The EU vaccination drive was bumpy, especially the Oxford / AstraZeneca jab deployment.
In November, the European Commission celebrated the plan for a common approach and announced the creation of a “health union” with a purchase agreement. At least 300 million times From UK and Swedish pharmaceutical companies.
The deal had the option of purchasing an additional 100 million doses for 450 million citizens.
But four months later, Block programs suffer from shortages and delays, And prompted a very public and very bitter line with pharmaceutical companies.
Then it brought almost a nuclear option-triggered Article 16 of the Northern Ireland Protocol before the Commission peaked again on Thursday. Blocked shipping Vaccines for Australia
So how did you get here?
The shortage was announced on January 22nd
The European Medicines Agency (EMA) approved the use of AstraZeneca jab on January 29, but the problem had already begun.
Just a week ago, the company notified Brussels that it had a 60% shortage due to production defects in the European supply chain.
The EU expects 31 million doses by the end of March instead of the agreed 80 million doses.
The drive got off to a bad start, coupled with a temporary shortage of Pfizer / BioNTech vaccines.
Effectiveness was questioned in a German report on January 25
The German newspaper Handelsblatt has published a report suggesting that the effectiveness of AstraZeneca jabs can be reduced to 8% in ages 65 and older.
The claim was countered by the German Ministry of Public Health, AstraZeneca and the University of Oxford, stating that the claim was “unfounded.”
January 28, Germany advises banning use over 65 years old
The night before the EMA approved the jab, German health officials said the vaccine should not be given to the next person. People over 65Said that there was a lack of data on this age group.
France, Greece, Denmark, the Netherlands, Sweden, Poland and Austria eventually followed with the same restrictions.
Italy initially restricted jabs to under 55, but at the end of February raised jabs to adults up to 65.
Belgium and Spain limit it to under 55 years old.
January 28, EU orders inspection at AstraZeneca’s site
A dispute arose days after the shortfall was announced as EU authorities requested AstraZeneca to limit the expected reductions.
The Commission also threatened that Brock would impose strict export controls to ensure a fair share of the vaccine, and later provided a clause in the contract that doses would be supplied by two UK-based plants. I pointed out.
However, Pascal Soriot, CEO of AstraZeneca, France, added that the contract included a best-effort clause and said delivery schedules were not agreed.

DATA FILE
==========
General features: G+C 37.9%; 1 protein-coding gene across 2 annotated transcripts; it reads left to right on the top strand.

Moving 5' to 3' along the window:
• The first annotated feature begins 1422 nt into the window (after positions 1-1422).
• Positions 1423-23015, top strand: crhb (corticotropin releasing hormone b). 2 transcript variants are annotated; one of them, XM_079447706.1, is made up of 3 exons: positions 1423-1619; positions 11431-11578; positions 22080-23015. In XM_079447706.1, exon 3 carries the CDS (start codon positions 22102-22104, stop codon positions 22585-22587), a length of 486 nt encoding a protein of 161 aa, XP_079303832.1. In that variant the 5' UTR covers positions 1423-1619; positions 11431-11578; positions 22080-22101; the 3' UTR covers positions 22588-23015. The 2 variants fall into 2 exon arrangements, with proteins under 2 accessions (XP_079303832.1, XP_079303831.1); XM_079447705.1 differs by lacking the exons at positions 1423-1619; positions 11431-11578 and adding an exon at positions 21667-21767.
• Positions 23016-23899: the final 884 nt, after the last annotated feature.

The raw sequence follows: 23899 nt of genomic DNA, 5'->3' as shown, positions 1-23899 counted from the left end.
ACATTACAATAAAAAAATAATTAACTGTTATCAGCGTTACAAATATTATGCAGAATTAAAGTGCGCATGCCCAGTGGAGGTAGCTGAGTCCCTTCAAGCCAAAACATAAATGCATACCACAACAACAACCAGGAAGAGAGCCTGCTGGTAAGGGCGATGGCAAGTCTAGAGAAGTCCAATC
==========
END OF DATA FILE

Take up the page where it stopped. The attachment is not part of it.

He said the UK contract was also signed three months before Brussels, stipulating that vaccines manufactured in the UK should be supplied to the UK first.
In response, the EU has hinted that Mr. Soliot’s disclosure of this information (which is said to be confidential) could be a breach of contract.
However, in addition to these busy days, on January 28, the EU ordered authorities to inspect the AstraZeneca facility in Seneffe, Belgium, to confirm that there was a supply problem.
On January 29th, the AstraZeneca jab was approved. EU publishes its contract
EMA approved the use of AstraZeneca on January 29 for all adults 18 years and older, despite conflicting recommendations from Germany.
After that, French President Emmanuel Macron further weakened his confidence and Jab said “no semi-effect”..
It was also the day Brussels released a heavily edited contract. But this seemed to create more questions than I answered.
January 29, EU moves to trigger NI protocol
The procurement line quickly reached its first peak when the commission began to move. Invoking Article 16 of the Northern Ireland Protocol To prevent the vaccine from entering the UK.
You would have seen a check done on the border between the Republic and Northern Ireland.
London, Belfast and Dublin have widely condemned the move-and it eventually resulted in the Commission making a quick U-turn.
From February to March, it was reported that the uptake was low.
The bad reputation in the early weeks seems to have had a knock-on effect on AstraZeneca in Germany, as it was reported that jabs were taken up slowly.
Meanwhile, German Vaccine Standing Committee (STIKO) Chairman Thomas Mertens said, “The whole thing didn’t work for some reason,” and claimed that the vaccine was “very good.”
He told broadcaster ZDF: “We have never criticized the vaccine, just saying that the data for people over the age of 65 are bad or inadequate.”
March 4th, U-turn to enable recommendations for ages 65 and up
Later Germany Overturned that recommendation Only for limiting jabs to under 65, France made a partial U-turn, granting AstraZeneca vaccine to people aged 65 to 74 in existing health.
This is the latest data released by the UK Public Health Service (PHE) based on the UK vaccine deployment for patients over 70 years of age four weeks after the first jab, from 60-73% to 57-61 of Pfizer. After showing protection against symptomatological COVID in the% range. / BioNTech vaccine.
EU blocks shipments to Australia on March 4
Because AstraZeneca failed to fulfill its contractual promise Italy and European Commission blocked request Exports 250,000 batches from the Anagni plant near Rome.
The move came under a new export control system that was enacted on January 30 and was first used by Member States.
In a statement, the Italian Ministry of Foreign Affairs cites reasons such as the low number of COVID cases and the lack of vaccines in Europe, which makes Australia considered “not vulnerable”.
It is understood that doses are redistributed within the EU, where about 8% of the population is vaccinated, compared to more than 30% in the UK.
AstraZeneca’s jab had bumpy developments in the EU, how did it work? | World News
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